PCI_INTR_MAP(9) Kernel Developer's Manual PCI_INTR_MAP(9)

pci_intr_map, pci_intr_map_msi, pci_intr_map_msix, pci_intr_line, pci_intr_string, pci_intr_establish, pci_intr_disestablishPCI interrupts

#include <alpha/pci/pci_machdep.h>
#include <i386/pci/pci_machdep.h>
#include <powerpc/pci/pci_machdep.h>
#include <machine/pci_machdep.h>

pci_intr_map(struct pci_attach_args *paa, pci_intr_handle_t *ih);

pci_intr_map_msi(struct pci_attach_args *paa, pci_intr_handle_t *ih);

pci_intr_map_msix(struct pci_attach_args *paa, int vector, pci_intr_handle_t *ih);

pci_intr_line(pci_intr_handle_t ih);

const char *
pci_intr_string(pci_chipset_tag_t pc, pci_intr_handle_t ih);

void *
pci_intr_establish(pci_chipset_tag_t pc, pci_intr_handle_t ih, int level, int (*func)(void *), void *arg, const char *name);

pci_intr_disestablish(pci_chipset_tag_t pc, void *v);

These functions are provided by the machine-dependent implementation for attaching handler functions to the interrupts of PCI devices.

An architect type is provided by the machine-dependent code pci_intr_handle_t, to be initialised by (), pci_intr_map_msi(), or pci_intr_map_msix().

The () function should be called first to establish a mapping between a PCI pin and the interrupt controller's interrupt vector. This process may include resolving the mapping through firmware-provided information.

For devices that support Message Signaled Interrupts (MSI) the () function should be called instead. This function can fail if the system does not support MSI. In that case pci_intr_map() should be called to fall back on classic PCI interrupts.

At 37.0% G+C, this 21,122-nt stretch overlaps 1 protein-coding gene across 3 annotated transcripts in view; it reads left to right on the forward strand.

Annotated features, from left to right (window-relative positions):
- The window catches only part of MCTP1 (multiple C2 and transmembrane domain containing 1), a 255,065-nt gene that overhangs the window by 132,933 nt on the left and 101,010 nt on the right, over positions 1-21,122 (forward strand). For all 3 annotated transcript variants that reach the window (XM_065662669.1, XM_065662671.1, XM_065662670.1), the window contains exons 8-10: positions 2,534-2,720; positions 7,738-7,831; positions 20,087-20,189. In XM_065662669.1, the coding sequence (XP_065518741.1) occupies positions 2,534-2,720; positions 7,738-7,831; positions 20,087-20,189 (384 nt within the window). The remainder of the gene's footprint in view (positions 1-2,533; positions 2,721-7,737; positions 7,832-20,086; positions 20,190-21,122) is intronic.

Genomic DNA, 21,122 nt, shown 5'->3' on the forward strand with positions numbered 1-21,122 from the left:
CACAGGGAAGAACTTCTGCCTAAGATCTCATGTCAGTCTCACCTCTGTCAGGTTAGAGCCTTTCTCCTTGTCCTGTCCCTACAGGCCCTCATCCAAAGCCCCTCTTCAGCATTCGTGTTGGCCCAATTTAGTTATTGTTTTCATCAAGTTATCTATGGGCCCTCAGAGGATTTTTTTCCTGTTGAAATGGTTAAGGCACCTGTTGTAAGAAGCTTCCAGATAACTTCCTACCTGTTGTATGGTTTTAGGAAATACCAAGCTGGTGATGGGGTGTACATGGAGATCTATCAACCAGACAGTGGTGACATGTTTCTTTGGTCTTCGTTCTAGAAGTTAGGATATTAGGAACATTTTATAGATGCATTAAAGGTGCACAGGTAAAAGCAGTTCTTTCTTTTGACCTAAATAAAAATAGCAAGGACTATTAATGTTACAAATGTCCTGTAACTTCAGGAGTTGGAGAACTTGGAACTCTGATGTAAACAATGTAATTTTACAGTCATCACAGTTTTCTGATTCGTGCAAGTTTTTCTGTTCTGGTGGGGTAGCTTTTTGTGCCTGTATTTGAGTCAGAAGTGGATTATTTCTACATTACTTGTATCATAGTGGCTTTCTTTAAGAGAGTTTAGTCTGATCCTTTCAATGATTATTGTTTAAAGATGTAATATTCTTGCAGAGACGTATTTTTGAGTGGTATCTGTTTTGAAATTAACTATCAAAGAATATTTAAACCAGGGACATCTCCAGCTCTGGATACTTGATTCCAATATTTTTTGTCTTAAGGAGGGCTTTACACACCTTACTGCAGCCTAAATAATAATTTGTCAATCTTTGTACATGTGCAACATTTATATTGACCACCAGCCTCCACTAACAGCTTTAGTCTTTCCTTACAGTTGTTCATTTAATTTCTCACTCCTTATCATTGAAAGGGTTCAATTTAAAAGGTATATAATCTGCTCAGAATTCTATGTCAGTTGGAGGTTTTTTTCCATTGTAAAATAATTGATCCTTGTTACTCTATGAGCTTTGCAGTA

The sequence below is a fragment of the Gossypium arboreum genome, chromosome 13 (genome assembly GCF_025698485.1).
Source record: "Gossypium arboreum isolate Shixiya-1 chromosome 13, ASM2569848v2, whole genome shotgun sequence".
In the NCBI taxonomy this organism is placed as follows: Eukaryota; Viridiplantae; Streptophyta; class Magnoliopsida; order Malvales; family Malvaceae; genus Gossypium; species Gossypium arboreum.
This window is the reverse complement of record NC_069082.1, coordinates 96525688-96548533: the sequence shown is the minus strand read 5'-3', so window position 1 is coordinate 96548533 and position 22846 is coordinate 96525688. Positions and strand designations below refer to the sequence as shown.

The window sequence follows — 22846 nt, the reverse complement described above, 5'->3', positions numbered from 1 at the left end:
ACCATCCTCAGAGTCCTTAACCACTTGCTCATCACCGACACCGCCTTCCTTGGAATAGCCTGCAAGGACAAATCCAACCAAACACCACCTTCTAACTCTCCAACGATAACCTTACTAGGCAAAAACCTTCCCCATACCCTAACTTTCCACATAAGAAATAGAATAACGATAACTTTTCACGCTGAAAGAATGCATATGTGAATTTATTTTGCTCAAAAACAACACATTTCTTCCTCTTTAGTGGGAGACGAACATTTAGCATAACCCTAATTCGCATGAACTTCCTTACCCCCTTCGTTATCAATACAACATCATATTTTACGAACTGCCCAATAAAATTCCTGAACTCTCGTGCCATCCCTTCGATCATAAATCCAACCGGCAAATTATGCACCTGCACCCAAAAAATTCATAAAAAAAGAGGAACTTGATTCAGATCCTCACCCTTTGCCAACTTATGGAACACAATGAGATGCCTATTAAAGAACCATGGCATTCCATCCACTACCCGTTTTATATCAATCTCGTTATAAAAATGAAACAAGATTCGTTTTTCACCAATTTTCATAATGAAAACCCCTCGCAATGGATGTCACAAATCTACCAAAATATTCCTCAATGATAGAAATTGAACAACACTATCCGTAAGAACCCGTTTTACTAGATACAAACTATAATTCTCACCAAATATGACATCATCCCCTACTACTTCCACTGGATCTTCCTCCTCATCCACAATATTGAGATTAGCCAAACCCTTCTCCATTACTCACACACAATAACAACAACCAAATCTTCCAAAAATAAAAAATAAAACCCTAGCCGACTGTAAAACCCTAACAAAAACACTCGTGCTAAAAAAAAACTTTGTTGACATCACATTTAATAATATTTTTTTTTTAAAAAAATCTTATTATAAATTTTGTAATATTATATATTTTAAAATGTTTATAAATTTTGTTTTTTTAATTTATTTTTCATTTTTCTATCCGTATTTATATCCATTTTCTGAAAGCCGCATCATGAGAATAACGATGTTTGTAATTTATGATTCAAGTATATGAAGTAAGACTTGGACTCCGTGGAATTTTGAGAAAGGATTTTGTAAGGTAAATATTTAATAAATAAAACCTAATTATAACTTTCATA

For devices that support Extended Message Signaled Interrupts (MSI-X) the () function can be called instead. This function can fail if the system does not support MSI-X. In that case pci_intr_map_msi() or pci_intr_map() can be called to fall back on Message Signalled Interrupts or classic PCI interrupts respectively. MSI-X can provide multiple interrupt vectors per device. For each vector, a separate call to pci_intr_map_msix() is made with the vector argument specifying which interrupt vector to map.

Having initialised the pci_intr_handle_t in the previous step, an interrupt handler can be established using (). An established interrupt handler is always called with the system interrupt priority level set equal to, or higher than, level.

A printable string representation of an initialised interrupt mapping can be generated with ().

() provides the interrupt line extracted from the MD interrupt handle. Upon device detachment, () should be used to disassociate the handler from the interrupt.

See spl(9) for an explanation of the ipl “interrupt priority levels”.

A typical code sequence for establishing a handler for a device interrupt in the driver might be:

xxxattach(struct device *parent, struct device *self, void *aux)
	struct xxx_softc *sc = (struct xxx_softc *)self;
	struct pci_attach_args *pa = aux;
	pci_intr_handle_t ih;
	const char *intrstr;
	bus_size_t size;


	if (pci_intr_map_msi(pa, &ih) && pci_intr_map(pa, &ih)) {
		printf(": can't map interrupt\n");
		bus_space_unmap(sc->iot, sc->ioh, size);
	intrstr = pci_intr_string(pa->pa_pc, ih);
	sc->sc_ih = pci_intr_establish(pa->pa_pc, ih, IPL_NET,
	    xxx_intr, sc, sc->sc_dev.dv_xname);
	if (!sc->sc_ih) {
		printf(": can't establish interrupt");
		if (intrstr)
			printf(" at %s", intrstr);
		bus_space_unmap(sc->iot, sc->ioh, size);

	printf(": %s\n", intrstr);


cardbus(4), pci(4), pcibios(4), pci_conf_read(9), spl(9)

These functions first appeared in OpenBSD 1.2.

May 1, 2021 OpenBSD 7.5